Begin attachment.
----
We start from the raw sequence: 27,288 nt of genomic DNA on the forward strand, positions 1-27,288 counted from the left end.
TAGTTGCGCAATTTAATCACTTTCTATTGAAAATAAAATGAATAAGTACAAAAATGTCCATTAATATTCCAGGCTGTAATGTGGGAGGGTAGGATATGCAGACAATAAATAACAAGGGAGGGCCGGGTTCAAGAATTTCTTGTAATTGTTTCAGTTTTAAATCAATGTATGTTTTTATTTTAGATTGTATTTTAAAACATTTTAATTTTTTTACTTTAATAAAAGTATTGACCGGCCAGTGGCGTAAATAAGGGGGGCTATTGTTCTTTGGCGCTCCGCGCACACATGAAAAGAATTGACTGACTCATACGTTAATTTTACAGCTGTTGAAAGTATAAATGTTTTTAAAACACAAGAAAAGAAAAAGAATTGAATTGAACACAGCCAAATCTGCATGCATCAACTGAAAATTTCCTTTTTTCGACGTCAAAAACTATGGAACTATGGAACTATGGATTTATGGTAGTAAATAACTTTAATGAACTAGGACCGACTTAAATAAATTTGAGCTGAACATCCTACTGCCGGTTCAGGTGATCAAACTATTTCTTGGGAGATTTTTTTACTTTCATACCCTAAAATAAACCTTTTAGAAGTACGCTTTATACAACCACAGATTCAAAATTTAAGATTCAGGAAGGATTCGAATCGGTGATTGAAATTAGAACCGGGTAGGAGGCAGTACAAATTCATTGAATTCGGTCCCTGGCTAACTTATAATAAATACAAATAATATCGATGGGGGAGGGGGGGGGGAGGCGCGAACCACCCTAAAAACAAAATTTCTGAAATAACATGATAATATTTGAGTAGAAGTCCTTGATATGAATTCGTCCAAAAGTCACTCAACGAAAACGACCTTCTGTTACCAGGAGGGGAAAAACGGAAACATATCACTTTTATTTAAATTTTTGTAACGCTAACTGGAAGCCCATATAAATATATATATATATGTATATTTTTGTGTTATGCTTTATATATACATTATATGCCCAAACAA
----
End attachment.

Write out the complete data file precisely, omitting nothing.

We start from the raw sequence: 27,288 nt of genomic DNA on the forward strand, positions 1-27,288 counted from the left end.
TAGTTGCGCAATTTAATCACTTTCTATTGAAAATAAAATGAATAAGTACAAAAATGTCCATTAATATTCCAGGCTGTAATGTGGGAGGGTAGGATATGCAGACAATAAATAACAAGGGAGGGCCGGGTTCAAGAATTTCTTGTAATTGTTTCAGTTTTAAATCAATGTATGTTTTTATTTTAGATTGTATTTTAAAACATTTTAATTTTTTTACTTTAATAAAAGTATTGACCGGCCAGTGGCGTAAATAAGGGGGGCTATTGTTCTTTGGCGCTCCGCGCACACATGAAAAGAATTGACTGACTCATACGTTAATTTTACAGCTGTTGAAAGTATAAATGTTTTTAAAACACAAGAAAAGAAAAAGAATTGAATTGAACACAGCCAAATCTGCATGCATCAACTGAAAATTTCCTTTTTTCGACGTCAAAAACTATGGAACTATGGAACTATGGATTTATGGTAGTAAATAACTTTAATGAACTAGGACCGACTTAAATAAATTTGAGCTGAACATCCTACTGCCGGTTCAGGTGATCAAACTATTTCTTGGGAGATTTTTTTACTTTCATACCCTAAAATAAACCTTTTAGAAGTACGCTTTATACAACCACAGATTCAAAATTTAAGATTCAGGAAGGATTCGAATCGGTGATTGAAATTAGAACCGGGTAGGAGGCAGTACAAATTCATTGAATTCGGTCCCTGGCTAACTTATAATAAATACAAATAATATCGATGGGGGAGGGGGGGGGGAGGCGCGAACCACCCTAAAAACAAAATTTCTGAAATAACATGATAATATTTGAGTAGAAGTCCTTGATATGAATTCGTCCAAAAGTCACTCAACGAAAACGACCTTCTGTTACCAGGAGGGGAAAAACGGAAACATATCACTTTTATTTAAATTTTTGTAACGCTAACTGGAAGCCCATATAAATATATATATATATGTATATTTTTGTGTTATGCTTTATATATACATTATATGCCCAAACAA